The team at Stanley Robotics have approached parking slightly differently. They have developed a robot valet that picks-up the car, stores it efficiently in the parking lot and brings it back when required. The company claims that their “car storage” solution optimises space and creates up to 50% extra spots.
Waste management is another important area that can be improved through smart solutions. Big Belly, a waste and recycling system, has a built-in compaction mechanism giving it five times the capacity of regular waste bins. Big Belly has the ability to sense when it is close to capacity, and notifies the collection centre for pick-up. Its software collects valuable usage information from its network of bins across the city, and insights from the data can be used by city planners for future improvement programs. Big Belly saves human effort & fuel through fewer pickups and reduces the number of bags that are sent to landfills.
Smart technology can also keep us safe. Solutions are being deployed allowing law enforcement agencies to respond effectively and timely to incidents around the city. For example, the company Shotspotter uses acoustic systems of sensors, algorithms and artificial intelligence to detect, locate and alert police to gunfire. The creators claim that their system can detect at least 90% of gunfire incidents with a precise location in less than 60 seconds and can significantly improve response times and service levels.
Smart technology makes a city more responsive, automatically adjusting objects based on evolving needs. Smart technology can also deliver real-time intelligence on urban infrastructure enhancing the quality and effectiveness of decisions.
McKinsey Global Institute conceptualises a smart city as having three layers on top of the existing urban infrastructure (Figure 1). First is the technology layer, which includes smartphones, sensors and data portals connected together through high-speed communication networks. Second is the ecosystem of specific applications that convert raw data into insights, actions and alerts. And finally the third is public usage, as applications only realise value through adoption by the wider public.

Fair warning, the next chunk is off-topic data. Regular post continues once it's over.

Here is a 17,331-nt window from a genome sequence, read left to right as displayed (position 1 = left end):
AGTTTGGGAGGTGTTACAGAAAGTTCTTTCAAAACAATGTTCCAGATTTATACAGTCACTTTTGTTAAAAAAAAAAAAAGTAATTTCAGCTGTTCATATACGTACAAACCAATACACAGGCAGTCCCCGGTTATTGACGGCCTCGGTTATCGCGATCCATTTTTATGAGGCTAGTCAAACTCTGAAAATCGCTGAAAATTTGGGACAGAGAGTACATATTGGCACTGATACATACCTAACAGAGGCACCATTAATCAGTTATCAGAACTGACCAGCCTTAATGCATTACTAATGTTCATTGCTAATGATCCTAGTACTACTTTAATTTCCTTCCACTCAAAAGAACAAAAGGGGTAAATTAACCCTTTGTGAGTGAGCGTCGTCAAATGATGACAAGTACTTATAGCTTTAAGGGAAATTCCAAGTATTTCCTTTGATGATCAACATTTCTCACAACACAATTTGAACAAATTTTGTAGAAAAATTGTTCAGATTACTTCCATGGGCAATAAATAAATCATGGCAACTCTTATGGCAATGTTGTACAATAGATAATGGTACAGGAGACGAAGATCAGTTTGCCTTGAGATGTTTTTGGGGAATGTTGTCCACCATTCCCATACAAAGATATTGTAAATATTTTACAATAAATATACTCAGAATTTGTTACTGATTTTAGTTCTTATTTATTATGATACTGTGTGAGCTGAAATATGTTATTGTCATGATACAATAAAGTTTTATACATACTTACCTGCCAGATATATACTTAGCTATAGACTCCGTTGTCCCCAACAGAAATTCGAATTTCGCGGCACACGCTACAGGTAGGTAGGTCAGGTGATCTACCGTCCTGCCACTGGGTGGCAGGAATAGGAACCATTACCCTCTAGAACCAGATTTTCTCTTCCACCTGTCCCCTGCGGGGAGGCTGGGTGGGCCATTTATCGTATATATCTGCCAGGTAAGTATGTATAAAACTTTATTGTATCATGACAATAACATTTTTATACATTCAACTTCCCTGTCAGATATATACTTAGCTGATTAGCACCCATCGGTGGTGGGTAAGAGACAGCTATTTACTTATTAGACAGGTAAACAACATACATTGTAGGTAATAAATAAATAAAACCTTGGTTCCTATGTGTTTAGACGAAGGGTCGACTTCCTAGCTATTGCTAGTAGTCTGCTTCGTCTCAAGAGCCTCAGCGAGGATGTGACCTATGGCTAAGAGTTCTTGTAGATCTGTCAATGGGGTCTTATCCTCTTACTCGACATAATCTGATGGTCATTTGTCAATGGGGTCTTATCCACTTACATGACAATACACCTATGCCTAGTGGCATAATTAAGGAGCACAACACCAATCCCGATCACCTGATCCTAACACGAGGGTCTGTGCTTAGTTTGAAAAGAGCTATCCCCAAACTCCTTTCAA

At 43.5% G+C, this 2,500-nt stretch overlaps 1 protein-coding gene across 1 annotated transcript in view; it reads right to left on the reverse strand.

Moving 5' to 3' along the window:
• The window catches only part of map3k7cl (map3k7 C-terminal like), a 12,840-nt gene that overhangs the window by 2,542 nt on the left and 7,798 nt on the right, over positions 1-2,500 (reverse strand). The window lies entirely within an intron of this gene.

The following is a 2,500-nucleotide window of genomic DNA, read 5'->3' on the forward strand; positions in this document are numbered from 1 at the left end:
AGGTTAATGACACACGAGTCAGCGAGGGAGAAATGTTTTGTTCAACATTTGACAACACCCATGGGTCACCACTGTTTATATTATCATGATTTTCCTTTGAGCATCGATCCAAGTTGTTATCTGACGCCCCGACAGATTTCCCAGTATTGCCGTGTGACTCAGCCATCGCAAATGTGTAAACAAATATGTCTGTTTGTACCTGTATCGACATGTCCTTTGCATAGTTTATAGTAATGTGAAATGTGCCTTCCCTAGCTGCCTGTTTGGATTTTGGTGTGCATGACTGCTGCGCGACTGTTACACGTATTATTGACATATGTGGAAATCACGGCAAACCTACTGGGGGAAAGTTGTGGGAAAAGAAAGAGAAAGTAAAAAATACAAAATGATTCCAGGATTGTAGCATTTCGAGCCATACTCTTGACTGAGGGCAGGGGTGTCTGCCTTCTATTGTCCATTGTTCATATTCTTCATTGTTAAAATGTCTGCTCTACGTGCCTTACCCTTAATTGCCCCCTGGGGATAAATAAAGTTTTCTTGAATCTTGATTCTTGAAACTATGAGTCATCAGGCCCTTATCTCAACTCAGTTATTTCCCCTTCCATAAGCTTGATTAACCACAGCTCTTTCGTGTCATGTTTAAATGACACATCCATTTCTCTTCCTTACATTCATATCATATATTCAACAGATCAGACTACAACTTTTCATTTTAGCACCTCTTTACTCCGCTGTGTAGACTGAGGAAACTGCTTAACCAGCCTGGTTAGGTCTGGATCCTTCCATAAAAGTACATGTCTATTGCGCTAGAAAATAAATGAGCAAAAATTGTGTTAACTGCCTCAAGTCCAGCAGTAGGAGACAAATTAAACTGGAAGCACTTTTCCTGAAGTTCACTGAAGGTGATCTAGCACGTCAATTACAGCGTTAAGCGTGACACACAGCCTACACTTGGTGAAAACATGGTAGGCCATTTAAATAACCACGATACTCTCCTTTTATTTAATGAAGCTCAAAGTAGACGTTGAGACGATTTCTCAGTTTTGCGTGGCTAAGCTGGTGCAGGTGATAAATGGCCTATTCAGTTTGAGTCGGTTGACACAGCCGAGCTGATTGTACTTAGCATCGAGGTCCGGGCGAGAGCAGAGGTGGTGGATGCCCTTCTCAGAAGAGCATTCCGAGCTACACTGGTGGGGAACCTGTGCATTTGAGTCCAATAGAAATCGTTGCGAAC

The “three layer of smartness” (Figure 1) is an intuitive and useful model when conceptualising smart cities at a macro scale. However, the actual “smartness” happens on the street and across individual use cases. It requires deploying solutions that perform key functions harmoniously, what we call the SMARt framework (Figure 2). Not all components need to be deployed together to realise benefits, however an aspiring smart city would gain maximum value by employing all four.
To better understand the framework let's take the example of smart traffic lights, like the one discussed earlier. Traffic lights deployed with smart technology sense the demand in various directions through cameras, radars or other sensors. Using information from these sensors the system dynamically manipulates the traffic signal to optimise the traffic flow instead of a generic timer. Data is then analysed to identify patterns and the findings or recommendations reported to the planning teams for future upgrades.
Although cities around the world have been experimenting with smart technology for over a decade, the smart city revolution may be poised to enter a new era. COVID-19 has reshaped our society and upended our expectations of public spaces at lightning speed. Things that may have been considered a gimmick or a luxury just over three months ago, such as touchless interfaces, are now essential to fight the spread. The pandemic might act as a catalyst, heightening the sense of urgency and accelerating the digital or smart technology programs across cities.
Technology has the potential to breathe life into otherwise passive infrastructure, objects and spaces. However, using smart technology is a means rather than an end. Smart cities employ technology and data to improve the quality of life for their residents. The objective is to respond more effectively to the needs of residents and improve the place they call home.
Disclaimer: This article is based on our personal opinion and does not reflect or represent any organisation that we might be associated with.